HEALING AND WELLNESS RESPONSIBLE GAMBLING | Poker-mania
Get rich quick, Get hooked even quicker
Great time and effort has been put into drug and alcohol education for our youth; we now must include gambling addiction...
By Loma Rowlinson MNO’s Provincial Aboriginal Responsible Gambling Coordinator
I n today’s society we have be- come accustomed to getting what we want, and fast. Youth are especially susceptible to the instant-gratification the professional poker world por- trays: with minimum effort one can have a luxurious lifestyle. Stress, financial instability, de- pression, isolation, and time spent away from friends and fam- ily are just some of the conse- quences the gaming industry does not portray.
Even though many youth are too young to participate at casi- nos, other means of gambling are readily accessible, such as betting on dares or challenges that they can do some specific thing, par- ticipating in 50/50 draws, playing poker for money, betting on sports events, and gambling on- line. Youth can easily gamble on- line because there is no one there to check the age of major- ity and a credit card can be “bor- rowed” from a family member and used without the owner’s knowledge or permission.
The reasons young people gamble include needing money or wanting to win back losses, feeling the “rush” of the win, and using gambling as a stress re-
liever. Another reason youth are gambling is that they believe they can become professional poker players and live the high life.
Advertising campaigns and the media have the power to shape our views and perceptions and they know just how to reach their target audience. This idea is supported by sports channels broadcasting large poker tourna- ments and classifying poker as a sport. Youth are receiving mixed signals; they are lead to believe that if poker is a sport, you need to “practice” to get better. There- fore, the more they gamble the better they become. It is very im- portant to remember that there is a skill component to poker; however, poker is still a game of chance because the cards cannot be manipulated to one’s advan- tage.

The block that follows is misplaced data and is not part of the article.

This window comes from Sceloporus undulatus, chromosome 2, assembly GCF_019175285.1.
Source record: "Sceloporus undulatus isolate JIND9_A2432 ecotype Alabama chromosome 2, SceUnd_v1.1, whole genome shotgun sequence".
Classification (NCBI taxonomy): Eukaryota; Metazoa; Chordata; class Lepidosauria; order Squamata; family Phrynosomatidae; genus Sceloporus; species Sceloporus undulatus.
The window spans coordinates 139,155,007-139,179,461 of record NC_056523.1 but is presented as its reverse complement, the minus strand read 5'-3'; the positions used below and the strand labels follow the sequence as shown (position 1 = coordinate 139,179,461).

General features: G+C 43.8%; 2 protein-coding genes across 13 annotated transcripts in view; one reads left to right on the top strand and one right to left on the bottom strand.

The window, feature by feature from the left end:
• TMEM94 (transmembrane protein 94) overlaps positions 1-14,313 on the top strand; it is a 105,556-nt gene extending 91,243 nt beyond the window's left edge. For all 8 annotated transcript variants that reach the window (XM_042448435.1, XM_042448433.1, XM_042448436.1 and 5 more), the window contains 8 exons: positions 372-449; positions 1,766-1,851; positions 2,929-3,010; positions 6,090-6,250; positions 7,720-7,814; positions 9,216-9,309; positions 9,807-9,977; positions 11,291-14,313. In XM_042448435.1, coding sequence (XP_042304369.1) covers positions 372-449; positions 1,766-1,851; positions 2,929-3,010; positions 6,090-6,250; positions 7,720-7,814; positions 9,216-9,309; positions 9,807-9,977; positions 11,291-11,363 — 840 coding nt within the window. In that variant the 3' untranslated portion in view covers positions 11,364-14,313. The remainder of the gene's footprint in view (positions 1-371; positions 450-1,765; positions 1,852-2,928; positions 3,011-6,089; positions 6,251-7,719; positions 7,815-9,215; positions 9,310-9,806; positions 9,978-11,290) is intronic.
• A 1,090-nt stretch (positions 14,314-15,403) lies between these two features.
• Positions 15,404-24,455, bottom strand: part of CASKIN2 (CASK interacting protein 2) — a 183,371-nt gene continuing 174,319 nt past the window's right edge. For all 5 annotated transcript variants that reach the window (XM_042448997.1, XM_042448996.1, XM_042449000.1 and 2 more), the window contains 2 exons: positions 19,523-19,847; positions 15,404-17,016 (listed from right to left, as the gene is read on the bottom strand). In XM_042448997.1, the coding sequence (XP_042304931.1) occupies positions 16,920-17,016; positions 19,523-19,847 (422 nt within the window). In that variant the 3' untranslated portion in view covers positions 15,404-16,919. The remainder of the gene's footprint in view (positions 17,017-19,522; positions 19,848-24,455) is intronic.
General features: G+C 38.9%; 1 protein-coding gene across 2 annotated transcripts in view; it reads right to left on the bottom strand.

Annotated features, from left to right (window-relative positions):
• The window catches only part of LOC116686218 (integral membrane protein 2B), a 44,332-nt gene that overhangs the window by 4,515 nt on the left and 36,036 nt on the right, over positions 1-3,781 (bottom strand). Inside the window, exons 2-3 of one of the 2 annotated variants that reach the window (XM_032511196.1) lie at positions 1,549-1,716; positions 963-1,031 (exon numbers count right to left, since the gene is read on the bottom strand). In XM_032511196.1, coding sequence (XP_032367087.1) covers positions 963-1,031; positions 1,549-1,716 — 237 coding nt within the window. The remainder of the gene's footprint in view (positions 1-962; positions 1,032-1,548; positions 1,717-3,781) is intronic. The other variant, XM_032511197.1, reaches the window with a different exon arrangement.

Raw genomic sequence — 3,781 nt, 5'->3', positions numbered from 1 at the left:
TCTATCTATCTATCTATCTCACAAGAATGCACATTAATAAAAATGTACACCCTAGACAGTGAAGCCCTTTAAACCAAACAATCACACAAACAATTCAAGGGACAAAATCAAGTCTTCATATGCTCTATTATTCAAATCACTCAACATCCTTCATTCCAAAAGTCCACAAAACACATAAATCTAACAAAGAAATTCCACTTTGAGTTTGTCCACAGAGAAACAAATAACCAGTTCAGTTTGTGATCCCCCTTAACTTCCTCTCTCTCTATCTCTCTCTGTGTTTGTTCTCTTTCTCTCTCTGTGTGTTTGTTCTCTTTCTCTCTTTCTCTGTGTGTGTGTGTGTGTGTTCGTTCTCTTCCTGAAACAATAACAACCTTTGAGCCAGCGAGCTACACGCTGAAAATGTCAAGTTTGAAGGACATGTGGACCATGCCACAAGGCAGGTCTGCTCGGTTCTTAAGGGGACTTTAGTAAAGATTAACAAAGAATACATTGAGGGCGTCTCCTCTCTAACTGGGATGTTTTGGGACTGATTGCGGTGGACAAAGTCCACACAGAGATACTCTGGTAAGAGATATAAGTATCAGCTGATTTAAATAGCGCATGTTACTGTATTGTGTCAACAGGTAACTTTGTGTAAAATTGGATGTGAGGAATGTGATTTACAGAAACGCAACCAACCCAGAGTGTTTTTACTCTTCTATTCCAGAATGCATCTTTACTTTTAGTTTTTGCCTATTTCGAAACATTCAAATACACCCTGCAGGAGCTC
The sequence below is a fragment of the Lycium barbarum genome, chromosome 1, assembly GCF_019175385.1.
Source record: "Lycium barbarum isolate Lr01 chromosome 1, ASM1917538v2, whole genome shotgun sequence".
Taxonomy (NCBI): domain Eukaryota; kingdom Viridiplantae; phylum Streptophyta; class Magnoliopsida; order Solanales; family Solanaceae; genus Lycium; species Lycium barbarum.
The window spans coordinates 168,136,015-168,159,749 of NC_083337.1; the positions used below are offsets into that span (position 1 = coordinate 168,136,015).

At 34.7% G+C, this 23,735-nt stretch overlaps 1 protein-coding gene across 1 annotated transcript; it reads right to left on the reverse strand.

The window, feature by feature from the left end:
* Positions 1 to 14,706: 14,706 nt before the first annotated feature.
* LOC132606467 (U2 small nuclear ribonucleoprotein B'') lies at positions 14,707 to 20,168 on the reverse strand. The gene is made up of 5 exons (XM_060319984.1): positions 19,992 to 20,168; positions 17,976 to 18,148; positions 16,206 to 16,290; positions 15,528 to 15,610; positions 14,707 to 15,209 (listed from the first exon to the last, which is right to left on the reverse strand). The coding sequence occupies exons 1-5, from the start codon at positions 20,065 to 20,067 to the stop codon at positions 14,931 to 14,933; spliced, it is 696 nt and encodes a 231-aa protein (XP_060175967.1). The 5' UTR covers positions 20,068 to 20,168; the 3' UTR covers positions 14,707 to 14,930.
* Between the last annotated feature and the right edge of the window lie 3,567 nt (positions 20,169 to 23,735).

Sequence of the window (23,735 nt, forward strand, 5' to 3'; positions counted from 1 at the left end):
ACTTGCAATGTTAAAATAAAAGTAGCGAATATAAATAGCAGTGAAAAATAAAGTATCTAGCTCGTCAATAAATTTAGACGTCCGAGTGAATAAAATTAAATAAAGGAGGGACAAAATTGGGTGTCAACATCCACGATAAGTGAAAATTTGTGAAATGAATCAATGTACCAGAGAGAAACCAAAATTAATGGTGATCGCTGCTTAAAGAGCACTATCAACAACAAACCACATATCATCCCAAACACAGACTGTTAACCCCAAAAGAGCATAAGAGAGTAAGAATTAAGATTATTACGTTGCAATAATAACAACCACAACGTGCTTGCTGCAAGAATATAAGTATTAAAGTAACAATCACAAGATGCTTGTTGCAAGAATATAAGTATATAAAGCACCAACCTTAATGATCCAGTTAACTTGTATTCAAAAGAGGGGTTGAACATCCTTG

Poker tournaments in private homes and bars have become the “in” thing to do. Kids in high school are now having poker “get-togethers” where they play for real money. Teens are not ready to deal with the aftermath of gambling addiction.
Special Warning: What about younger children? Never before has it been more crucial that par- ents monitor all online activities for children of all ages. One prime example is the website www.neopets.com. Games on
YOUTH GAMBLING According to the Responsible Gambling Council, our youth are not just gambling, they are gambling a lot:
Youth aged 14-24 years are twice as likely to have gambling problems as adults or seniors.
2.7% of youth have severe gambling problems.
8.3% of young people in Ontario age 14-18 self-iden- tify with gambling problems.
25,000-30,000 youth have a gambling problem in Ontario.
EVEN THOUGH MANY YOUTH ARE TOO YOUNG TO PARTICIPATE AT CASINOS, OTHER MEANS OF GAMBLING ARE READILY ACCESSIBLE
this site are aimed at YOUNG children and mimic casino games. Here a child can adopt a “virtual pet.” It seems harmless enough. However, this site lists games of “chance and luck” where a child can bet “neo- points” on games such as black- jack, slots, and keno, as well as several other games of chance. Kindergarten age children are be- ing tutored in the methods of casino gambling and introduced to the addictive qualities of gam- bling.
Great time and effort has been put into drug and alcohol educa- tion for our youth; we now must include gambling addiction awareness to this list. So, how can we beat this growing prob- lem? How can we help our youth to develop healthy gambling practices?
Start young; it’s never too early to educate our children about gambling and setting limits.
Do not purchase or give lot- tery or scratch tickets as a gift.
Keep youth busy with other extracurricular and intramural activities; give them an alter- native to gambling as a recre- ational activity.
Teach youth alternative stress reduction activities.
Model responsible gambling